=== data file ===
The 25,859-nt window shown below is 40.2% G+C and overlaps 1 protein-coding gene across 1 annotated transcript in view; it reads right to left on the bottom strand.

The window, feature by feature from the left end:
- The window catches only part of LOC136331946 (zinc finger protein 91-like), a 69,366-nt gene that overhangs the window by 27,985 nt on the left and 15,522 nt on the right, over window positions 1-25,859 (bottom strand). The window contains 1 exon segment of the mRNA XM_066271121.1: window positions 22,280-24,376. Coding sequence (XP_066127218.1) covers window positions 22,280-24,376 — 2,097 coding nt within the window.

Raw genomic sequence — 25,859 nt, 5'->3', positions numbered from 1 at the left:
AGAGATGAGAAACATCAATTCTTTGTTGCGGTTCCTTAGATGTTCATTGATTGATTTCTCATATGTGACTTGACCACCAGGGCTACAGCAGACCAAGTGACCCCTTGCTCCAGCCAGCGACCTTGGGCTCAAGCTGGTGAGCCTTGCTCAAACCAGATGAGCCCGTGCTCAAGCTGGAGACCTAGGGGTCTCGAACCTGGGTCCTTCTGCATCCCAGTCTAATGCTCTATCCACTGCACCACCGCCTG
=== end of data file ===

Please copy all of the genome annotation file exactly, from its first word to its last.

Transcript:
The 25,859-nt window shown below is 40.2% G+C and overlaps 1 protein-coding gene across 1 annotated transcript in view; it reads right to left on the bottom strand.

The window, feature by feature from the left end:
- The window catches only part of LOC136331946 (zinc finger protein 91-like), a 69,366-nt gene that overhangs the window by 27,985 nt on the left and 15,522 nt on the right, over window positions 1-25,859 (bottom strand). The window contains 1 exon segment of the mRNA XM_066271121.1: window positions 22,280-24,376. Coding sequence (XP_066127218.1) covers window positions 22,280-24,376 — 2,097 coding nt within the window.

Raw genomic sequence — 25,859 nt, 5'->3', positions numbered from 1 at the left:
AGAGATGAGAAACATCAATTCTTTGTTGCGGTTCCTTAGATGTTCATTGATTGATTTCTCATATGTGACTTGACCACCAGGGCTACAGCAGACCAAGTGACCCCTTGCTCCAGCCAGCGACCTTGGGCTCAAGCTGGTGAGCCTTGCTCAAACCAGATGAGCCCGTGCTCAAGCTGGAGACCTAGGGGTCTCGAACCTGGGTCCTTCTGCATCCCAGTCTAATGCTCTATCCACTGCACCACCGCCTG